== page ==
Monday, April 04, 2005

Wen in Delhi

Wen Jiabao visits Delhi this week amidst much fawning and big talk.

This blog has long warned against breathless tango with the dictators of Beijing. They may be our geographical neighbours, but cannot be any more different that who we are.

Mr. Vajpayee once said, nations can choose friends, but not neighbours. True, BUT are we not living now in a world that's ever smaller (or, as Tom Friedman argues, flatter)? If so, shouldn't our definition of neighbourhood be widened beyond mere Asia?

Our maps are misleading. It may be that China is physically next door but, given the extent of our connectivity with the US, when we reach out and touch someone, they are more likely to be American than Chinese, or East Asians. This is not to say we shouldn't look to expand our trade relationships; this is simply to say East Asia should be viewed as a trade partner no different than, say, East Africa -- i.e., physical proximity shouldn't make East Asia any more interesting to us than distant lands.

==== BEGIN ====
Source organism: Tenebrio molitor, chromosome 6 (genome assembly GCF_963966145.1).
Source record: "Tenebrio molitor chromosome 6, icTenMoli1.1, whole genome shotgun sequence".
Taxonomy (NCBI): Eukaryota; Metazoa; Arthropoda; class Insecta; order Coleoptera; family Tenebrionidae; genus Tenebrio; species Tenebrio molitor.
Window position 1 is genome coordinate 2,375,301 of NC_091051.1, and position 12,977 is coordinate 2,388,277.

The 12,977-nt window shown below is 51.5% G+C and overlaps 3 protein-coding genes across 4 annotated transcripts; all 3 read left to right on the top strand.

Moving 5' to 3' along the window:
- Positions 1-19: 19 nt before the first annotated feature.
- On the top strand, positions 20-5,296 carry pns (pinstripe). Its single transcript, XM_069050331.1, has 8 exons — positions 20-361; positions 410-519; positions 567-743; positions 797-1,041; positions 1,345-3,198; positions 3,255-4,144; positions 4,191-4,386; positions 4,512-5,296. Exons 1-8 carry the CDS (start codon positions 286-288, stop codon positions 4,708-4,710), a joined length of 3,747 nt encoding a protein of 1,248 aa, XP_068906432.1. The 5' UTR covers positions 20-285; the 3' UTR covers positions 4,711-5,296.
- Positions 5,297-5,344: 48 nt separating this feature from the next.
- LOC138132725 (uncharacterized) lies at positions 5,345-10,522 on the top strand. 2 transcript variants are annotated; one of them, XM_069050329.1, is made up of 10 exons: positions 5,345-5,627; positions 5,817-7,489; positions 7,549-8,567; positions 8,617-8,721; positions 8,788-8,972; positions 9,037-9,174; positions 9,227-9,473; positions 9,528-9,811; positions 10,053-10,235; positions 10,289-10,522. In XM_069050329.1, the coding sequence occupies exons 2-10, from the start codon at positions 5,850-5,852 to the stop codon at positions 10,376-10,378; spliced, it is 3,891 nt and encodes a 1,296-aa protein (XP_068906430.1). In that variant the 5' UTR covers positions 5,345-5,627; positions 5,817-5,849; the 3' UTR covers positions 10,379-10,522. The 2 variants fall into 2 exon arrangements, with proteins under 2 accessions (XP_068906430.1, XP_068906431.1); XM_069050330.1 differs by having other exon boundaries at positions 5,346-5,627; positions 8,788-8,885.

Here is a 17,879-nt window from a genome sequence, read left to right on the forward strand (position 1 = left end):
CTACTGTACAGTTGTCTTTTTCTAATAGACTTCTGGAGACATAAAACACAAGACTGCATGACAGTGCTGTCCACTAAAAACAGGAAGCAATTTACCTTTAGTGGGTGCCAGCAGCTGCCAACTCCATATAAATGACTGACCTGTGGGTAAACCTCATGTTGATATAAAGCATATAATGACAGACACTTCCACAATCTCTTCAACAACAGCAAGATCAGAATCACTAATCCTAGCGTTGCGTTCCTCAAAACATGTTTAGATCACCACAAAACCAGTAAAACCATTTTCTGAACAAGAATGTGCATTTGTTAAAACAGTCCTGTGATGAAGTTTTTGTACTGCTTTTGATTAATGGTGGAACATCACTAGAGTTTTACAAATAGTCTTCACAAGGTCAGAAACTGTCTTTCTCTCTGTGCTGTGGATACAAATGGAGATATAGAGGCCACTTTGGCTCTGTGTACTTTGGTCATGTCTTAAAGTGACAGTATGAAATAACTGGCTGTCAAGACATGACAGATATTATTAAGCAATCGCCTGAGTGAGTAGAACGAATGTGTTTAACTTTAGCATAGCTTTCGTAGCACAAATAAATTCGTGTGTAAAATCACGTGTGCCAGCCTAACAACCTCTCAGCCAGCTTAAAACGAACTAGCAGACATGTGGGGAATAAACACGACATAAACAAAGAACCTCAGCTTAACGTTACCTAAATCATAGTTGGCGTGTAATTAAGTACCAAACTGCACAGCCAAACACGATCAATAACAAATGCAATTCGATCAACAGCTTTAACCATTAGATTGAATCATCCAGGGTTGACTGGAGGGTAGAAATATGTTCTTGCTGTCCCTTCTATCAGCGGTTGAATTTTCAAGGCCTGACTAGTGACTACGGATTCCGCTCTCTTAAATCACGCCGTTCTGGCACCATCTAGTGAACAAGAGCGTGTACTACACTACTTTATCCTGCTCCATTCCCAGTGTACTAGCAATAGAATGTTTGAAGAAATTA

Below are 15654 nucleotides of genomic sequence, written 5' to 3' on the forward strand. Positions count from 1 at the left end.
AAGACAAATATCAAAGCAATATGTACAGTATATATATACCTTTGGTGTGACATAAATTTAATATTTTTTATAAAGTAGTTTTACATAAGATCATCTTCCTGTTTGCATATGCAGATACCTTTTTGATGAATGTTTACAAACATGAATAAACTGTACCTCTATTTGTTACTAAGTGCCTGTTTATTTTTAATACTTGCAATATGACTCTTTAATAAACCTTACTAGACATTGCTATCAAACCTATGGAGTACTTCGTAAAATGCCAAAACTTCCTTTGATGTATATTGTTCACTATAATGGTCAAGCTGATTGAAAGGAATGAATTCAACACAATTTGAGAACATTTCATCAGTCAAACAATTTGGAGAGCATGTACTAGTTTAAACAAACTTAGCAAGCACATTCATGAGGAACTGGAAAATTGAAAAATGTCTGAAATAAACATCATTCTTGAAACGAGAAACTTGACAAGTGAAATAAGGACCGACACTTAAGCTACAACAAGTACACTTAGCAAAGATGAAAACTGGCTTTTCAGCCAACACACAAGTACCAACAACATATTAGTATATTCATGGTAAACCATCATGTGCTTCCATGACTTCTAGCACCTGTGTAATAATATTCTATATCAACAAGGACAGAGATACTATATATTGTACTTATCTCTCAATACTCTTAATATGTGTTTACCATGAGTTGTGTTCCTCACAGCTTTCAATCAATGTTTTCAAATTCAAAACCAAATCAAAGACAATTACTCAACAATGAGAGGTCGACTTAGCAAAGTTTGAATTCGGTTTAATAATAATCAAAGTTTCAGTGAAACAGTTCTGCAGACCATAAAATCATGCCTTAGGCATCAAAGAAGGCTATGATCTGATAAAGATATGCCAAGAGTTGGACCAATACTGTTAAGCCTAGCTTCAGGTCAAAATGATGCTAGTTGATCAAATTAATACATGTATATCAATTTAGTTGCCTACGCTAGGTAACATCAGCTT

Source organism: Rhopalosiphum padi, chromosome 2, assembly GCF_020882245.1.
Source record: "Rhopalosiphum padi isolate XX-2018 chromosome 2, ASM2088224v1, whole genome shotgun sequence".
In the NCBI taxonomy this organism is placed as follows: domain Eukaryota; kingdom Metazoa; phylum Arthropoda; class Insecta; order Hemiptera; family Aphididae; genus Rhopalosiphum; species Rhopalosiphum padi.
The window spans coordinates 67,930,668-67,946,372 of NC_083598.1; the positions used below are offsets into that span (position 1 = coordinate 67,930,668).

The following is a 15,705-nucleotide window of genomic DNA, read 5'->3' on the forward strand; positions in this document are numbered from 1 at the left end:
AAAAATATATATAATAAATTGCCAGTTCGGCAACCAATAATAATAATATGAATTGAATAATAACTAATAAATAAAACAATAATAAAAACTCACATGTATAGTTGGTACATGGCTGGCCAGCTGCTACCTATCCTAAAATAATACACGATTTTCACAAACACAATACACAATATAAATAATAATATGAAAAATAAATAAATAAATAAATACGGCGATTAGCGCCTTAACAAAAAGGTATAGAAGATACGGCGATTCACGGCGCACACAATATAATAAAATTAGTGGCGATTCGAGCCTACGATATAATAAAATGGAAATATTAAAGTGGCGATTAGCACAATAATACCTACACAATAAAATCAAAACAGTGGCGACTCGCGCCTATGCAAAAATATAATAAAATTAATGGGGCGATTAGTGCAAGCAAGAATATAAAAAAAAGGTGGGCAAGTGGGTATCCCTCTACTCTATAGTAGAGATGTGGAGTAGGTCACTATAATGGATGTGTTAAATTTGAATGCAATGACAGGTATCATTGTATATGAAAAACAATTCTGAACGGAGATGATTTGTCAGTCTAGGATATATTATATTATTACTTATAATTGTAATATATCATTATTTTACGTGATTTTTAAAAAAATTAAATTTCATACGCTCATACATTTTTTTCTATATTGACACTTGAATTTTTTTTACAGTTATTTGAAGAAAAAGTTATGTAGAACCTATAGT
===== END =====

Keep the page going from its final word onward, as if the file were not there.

Frankly, Indians have as much in common with East Asians as we do with Eskimos -- lets not, therefore, get carried away by woolly ideas of "Asian" solidarity; we should instead reserve our scorn for the political illiberalism and corruption that dominates Asia (ex-India and Japan). Lets not forget that East Asia has long regarded India with amusement and contempt -- they think our democracy is silly, broken, and naive. If suddenly, they are courting us, its not because they've changed their minds about our "lesser" status, its just that they want to prevent an Indo-US alignment in the heart of Asia.

There is too much discussion about Asia pooling its resources to check American influence in the region. Lesser Asian nations may, for fear of the dragon, accept this notion, India must not. These ideas are designed to project China as the regional hegemon -- neither Japan nor India can accept this; we need to leverage America to check this Chinese gambit.

So, while we welcome Mr. Wen, our warmth remains reserved for fellow democrats in the West and in Japan.

1 comment:

Ashish Hanwadikar said...

I agree with the post! My blog has moved here.


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